Photo/Illutration The Asahi Shimbun

Phantom pain, an agonizing sensory condition that afflicts amputees after the loss of a limb, can now be treated, new research shows.

A team of specialists primarily attached to Osaka University developed a way to ease the pain frequently described as a stabbing, throbbing or burning sensation that those who have lost an arm or a leg experience, often on a continual basis.

The findings, which are expected to lead to the development of new treatment, were published in the U.S. journal Neurology on July 17.

"Until now, there were no therapeutic methods to control data processing in the brain, so many patients simply had to put up with the constant pain," said Takufumi Yanagisawa, a neuroscience professor at the university who is a team member. 

Some individuals who lost an arm or a leg or became unable to move them due to nerve damage often suffer from phantom pain in the limb, as if it was still attached.

The intense pain that derives from the imaginary or numb limbs cannot be handled with ordinary painkillers.

The condition is said to be occur because the patients' brains cannot properly process the fact they are no longer able to move their arms or legs freely.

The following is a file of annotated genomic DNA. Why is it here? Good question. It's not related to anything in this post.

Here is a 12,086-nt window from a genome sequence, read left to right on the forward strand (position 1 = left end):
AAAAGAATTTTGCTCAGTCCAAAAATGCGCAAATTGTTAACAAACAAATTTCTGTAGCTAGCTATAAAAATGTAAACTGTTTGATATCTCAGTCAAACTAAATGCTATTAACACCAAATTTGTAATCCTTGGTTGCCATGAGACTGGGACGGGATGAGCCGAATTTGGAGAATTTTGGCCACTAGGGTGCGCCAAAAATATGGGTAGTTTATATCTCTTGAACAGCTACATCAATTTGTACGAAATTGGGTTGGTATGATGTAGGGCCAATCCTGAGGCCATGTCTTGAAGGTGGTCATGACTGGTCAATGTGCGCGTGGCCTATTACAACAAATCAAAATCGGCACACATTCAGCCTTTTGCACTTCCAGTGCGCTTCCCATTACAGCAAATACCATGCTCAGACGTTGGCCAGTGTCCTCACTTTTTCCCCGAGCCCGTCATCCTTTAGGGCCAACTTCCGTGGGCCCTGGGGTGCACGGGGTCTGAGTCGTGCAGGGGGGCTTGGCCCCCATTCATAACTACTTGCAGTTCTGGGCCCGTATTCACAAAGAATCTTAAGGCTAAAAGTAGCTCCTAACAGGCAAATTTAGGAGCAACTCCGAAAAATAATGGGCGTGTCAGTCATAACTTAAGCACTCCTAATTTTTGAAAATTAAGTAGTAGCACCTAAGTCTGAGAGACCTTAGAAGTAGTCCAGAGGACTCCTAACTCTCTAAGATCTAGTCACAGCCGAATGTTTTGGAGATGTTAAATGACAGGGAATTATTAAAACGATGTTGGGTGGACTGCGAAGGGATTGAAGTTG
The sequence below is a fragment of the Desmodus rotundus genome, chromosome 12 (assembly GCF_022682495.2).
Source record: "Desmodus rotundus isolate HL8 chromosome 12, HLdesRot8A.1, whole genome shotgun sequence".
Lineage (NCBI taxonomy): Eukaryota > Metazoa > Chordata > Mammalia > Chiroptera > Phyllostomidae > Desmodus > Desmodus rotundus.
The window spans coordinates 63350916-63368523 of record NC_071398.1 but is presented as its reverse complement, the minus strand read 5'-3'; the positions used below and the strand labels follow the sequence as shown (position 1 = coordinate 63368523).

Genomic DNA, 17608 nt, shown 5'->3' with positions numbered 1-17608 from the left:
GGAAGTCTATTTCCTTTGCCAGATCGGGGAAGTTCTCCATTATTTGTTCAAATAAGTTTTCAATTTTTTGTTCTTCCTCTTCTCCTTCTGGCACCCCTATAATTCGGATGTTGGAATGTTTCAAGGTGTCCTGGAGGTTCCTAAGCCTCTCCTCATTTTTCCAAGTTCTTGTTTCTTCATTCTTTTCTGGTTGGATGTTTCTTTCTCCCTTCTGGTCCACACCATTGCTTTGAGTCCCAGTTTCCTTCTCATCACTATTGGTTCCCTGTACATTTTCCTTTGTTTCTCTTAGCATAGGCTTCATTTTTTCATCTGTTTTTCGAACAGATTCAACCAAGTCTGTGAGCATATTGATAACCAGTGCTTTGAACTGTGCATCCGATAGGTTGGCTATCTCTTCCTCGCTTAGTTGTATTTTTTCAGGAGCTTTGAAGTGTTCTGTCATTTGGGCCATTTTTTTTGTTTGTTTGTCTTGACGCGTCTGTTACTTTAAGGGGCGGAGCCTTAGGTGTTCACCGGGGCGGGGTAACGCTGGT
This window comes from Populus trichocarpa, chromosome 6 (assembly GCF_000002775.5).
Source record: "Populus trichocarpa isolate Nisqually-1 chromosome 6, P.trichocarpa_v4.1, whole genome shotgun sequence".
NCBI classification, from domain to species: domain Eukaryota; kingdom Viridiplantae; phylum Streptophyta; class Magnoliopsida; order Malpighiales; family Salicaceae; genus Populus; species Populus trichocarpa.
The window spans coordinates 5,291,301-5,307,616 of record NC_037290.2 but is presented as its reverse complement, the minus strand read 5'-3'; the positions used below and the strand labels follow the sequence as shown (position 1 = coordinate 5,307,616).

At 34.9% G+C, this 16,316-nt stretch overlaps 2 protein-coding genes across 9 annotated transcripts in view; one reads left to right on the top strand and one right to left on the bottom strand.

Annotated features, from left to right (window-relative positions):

To treat phantom pain, the researchers created left-right reversed images of the healthy arms of 12 patients, and asked them to attempt to move the "phantom arms."

The training system uses brain-computer interface (BCI) technology designed to operate computers with cerebral signals. When the same cerebral signal as that recorded when patients move their fully functioning arms is detected, the images of the phantom arms move under the BCI-based method.

The test subjects were told to evaluate their levels of pain following the three-day training program, and the scientists found that the level of pain dropped by 36 percent on average five days after the experiment.

The technique was as effective as a practice program in which patients' cerebral activity connected to phantom pain is strengthened by showing their movable limbs in mirrors to make them believe they have not lost a limb, according to the team.

Another trial that did not use the specific brain signals proved to be ineffective in easing patients' suffering.

As the BCI method's effects fade over time, the researchers are currently looking to develop new mechanisms to regularly offer training sessions and monitor brainwaves and other cerebral data for clinical applications.